“I think the U is an amazing place — there is so much enthusiasm, energy, and optimism here. I often tell people: Look at the demographics of this state. Who are our peers in terms of population, size, location, etc.? Nothing in Nevada, Wyoming, Montana, Idaho or Colorado comes close to the U. We are THE school in the Mountain West.”

Ross Whitaker: School of Computing’s New Director

Ross Whitaker became the new director of the School of Computing in January 2014. Since joining the School of Computing in 2000 as an assistant professor, Whitaker has watched the department, along with the College of Engineering, outpace other institutions in the Intermountain West. Whitaker shares his insights into how the School of Computing is preparing students to become leaders in a data-centric society.

Q: What traditional School of Computing strengths would you like to build upon, and what new direction(s) would you like to see it take?
A: My predecessor Al Davis has a great set of experiences that guided him as a director, and I still consult with him often to get advice. Our program is strong in leading edge research and research expenditures. As Utah’s premiere research university, we want to stay on the cutting edge of computer science. One of our new goals is impacting the university more generally. This will happen through our active efforts in collaborative research, and educational outreach.

Q: How do you plan on building upon the department’s strong reputation for student research?
We have strong graduate and undergraduate programs. Our students are getting great jobs and it’s challenging to pace demand for our students locally and nationwide. We’ll continue our time-proven strategy: hire the best people and give them opportunities to be productive and grow. We’ll be strategic about getting new skills in areas that we believe represent the most exciting prospects for the future, with input from business leaders and legislators. Much of this effort relies on recruiting, and getting the word out about what a great place this is. We plan to push hard on outreach to the local community, to the state and nationally.

Q: How do you envision the department continuing to prepare graduates to lead our high-tech economy?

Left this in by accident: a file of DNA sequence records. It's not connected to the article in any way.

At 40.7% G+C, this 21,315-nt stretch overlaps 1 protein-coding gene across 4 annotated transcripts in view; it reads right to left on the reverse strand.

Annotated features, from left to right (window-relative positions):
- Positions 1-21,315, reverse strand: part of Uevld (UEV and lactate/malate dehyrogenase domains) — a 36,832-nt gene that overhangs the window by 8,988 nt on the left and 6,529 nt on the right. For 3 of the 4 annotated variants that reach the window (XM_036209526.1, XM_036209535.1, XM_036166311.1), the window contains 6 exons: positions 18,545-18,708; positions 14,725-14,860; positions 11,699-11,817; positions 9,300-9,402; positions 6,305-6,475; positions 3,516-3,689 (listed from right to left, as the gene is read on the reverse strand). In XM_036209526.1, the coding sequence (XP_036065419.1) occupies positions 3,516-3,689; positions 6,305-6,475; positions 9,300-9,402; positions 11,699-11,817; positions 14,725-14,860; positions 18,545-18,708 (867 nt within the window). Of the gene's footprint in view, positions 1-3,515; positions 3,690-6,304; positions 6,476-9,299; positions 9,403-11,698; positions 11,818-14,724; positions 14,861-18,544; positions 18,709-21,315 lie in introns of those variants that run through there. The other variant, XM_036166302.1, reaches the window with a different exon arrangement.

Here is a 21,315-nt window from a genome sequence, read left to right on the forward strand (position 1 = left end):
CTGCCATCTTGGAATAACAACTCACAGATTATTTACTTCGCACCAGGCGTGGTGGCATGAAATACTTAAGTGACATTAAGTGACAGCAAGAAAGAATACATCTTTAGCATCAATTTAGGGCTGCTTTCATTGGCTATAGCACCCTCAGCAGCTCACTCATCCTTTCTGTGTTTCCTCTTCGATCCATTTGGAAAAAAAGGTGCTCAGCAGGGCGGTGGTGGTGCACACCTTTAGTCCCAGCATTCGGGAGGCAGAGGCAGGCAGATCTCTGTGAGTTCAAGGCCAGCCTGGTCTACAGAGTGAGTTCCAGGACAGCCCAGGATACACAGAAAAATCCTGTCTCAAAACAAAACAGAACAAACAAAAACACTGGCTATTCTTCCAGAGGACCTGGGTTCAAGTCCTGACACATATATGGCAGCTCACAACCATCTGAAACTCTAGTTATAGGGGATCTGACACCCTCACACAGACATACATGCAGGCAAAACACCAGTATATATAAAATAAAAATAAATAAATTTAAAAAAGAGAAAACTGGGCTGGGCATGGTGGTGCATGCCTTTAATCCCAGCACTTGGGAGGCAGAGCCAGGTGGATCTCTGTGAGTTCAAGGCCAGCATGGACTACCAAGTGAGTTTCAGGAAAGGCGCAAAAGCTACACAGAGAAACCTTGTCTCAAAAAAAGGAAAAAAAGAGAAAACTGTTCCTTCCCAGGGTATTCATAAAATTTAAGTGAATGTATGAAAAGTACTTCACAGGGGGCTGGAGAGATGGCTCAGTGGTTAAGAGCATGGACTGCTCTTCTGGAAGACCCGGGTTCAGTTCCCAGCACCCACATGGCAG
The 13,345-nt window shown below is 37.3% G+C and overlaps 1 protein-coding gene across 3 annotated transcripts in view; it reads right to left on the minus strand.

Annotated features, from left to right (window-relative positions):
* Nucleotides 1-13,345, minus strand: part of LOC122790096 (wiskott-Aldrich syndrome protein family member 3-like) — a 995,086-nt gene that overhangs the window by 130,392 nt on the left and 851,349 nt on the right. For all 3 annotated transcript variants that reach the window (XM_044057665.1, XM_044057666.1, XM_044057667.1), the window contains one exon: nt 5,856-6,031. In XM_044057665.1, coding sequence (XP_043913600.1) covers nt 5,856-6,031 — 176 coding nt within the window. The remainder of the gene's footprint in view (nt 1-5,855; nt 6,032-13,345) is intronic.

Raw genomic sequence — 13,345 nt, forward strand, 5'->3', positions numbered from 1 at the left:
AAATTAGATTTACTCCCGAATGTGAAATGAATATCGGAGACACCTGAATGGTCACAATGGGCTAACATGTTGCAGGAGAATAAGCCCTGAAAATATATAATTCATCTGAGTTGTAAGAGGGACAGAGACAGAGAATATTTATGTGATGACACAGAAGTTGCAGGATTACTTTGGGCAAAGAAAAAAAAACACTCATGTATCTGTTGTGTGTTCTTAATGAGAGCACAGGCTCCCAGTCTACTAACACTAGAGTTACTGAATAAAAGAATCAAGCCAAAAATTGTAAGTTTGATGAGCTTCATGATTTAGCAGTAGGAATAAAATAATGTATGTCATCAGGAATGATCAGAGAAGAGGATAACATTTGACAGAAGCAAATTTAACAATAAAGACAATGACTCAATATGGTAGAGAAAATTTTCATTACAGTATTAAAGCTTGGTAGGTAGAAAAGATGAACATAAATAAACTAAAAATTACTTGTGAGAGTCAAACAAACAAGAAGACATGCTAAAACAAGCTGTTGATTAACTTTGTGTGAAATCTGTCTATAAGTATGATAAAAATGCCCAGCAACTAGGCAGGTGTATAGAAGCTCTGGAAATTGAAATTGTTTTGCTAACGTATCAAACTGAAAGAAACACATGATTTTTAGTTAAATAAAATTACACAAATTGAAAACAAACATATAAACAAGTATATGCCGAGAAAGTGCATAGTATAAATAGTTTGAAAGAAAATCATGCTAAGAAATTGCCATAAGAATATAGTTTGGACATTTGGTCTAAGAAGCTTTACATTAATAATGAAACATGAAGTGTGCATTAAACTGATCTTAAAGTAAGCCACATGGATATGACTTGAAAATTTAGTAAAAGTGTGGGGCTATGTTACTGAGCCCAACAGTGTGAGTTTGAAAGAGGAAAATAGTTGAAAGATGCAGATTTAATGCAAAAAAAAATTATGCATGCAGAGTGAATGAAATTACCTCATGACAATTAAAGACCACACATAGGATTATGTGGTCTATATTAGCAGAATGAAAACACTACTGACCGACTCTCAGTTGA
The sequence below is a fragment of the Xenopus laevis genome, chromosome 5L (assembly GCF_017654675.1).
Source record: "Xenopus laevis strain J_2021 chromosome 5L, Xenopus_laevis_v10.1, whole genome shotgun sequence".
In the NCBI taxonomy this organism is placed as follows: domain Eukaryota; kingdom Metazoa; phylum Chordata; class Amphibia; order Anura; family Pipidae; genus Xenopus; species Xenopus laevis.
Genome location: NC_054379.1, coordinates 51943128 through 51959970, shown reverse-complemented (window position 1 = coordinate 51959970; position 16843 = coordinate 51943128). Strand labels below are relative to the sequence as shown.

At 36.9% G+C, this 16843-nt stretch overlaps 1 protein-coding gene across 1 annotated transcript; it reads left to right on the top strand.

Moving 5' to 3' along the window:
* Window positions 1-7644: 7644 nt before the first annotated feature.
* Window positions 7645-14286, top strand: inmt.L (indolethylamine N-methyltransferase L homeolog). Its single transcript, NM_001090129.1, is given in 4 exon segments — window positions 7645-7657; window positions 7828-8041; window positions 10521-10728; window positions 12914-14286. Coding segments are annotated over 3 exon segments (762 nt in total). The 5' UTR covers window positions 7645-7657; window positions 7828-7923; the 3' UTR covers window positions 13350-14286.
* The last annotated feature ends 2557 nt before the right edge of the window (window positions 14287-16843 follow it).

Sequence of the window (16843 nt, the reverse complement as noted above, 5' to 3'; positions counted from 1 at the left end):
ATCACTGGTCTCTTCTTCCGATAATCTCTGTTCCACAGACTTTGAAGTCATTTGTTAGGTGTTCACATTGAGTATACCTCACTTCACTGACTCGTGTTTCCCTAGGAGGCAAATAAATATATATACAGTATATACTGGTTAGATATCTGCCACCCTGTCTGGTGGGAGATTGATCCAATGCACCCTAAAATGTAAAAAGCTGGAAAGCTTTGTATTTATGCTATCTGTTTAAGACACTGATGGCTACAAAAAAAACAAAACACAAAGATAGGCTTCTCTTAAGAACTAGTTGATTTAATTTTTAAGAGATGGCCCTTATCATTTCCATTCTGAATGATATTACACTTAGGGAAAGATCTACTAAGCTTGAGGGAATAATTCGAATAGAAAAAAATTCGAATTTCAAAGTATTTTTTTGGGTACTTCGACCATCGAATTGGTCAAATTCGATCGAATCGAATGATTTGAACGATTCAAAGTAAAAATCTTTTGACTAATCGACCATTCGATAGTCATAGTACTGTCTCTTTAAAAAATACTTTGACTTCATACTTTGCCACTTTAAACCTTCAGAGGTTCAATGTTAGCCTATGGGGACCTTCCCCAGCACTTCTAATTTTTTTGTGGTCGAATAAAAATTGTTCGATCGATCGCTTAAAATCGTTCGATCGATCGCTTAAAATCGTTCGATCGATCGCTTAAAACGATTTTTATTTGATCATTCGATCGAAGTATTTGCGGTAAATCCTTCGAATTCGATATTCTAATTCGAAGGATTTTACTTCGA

As technology, science and culture change — sometimes quite rapidly — there are fundamental ideas that change slowly: the logic behind computers and software, basic principles for managing computational resources and methods and principles for designing applications and user interfaces. These fundamental skills could last an entire career. There are also more timely issues, such as particular computer languages, applications, architectures, hardware and devices. We teach these timely topics but use them as a context to learn the fundamentals. We are preparing students not only for today’s technology, but also to adapt throughout their careers.

Q: How do you see the School of Computing evolving to continue addressing society’s growing dependence on data-related sciences?
The future of computer science research is going to be less about building new devices and more about people and data. What are the new ways in which computers can impact the lives of ordinary people? What new paradigms exist for how people think about and use computers? What new capabilities can computers offer through analyzing very large data sets? These questions will dominate computer science in the next decade. These questions will generate new skills and ways of thinking about computers, while increasing interaction with other disciplines — both in engineering and across campus to the medical school, social sciences and the arts.

Q: Looking down the road, what do you feel are the School of Computing’s greatest areas of opportunity?
The demand for our students is growing faster than ever, and we are structuring ourselves to accommodate this need. Our computing degree has new tracks in data management and analysis, as well as networking. Recently, we have hired top researchers in important and growing areas such as data visualization, scientific computing, big data analysis and networking.

Students from all disciplines are realizing that “computational thinking” is a general skill set, which enables them to take advantage of computational advances in their respective fields. We are positioning ourselves to address this widespread interest.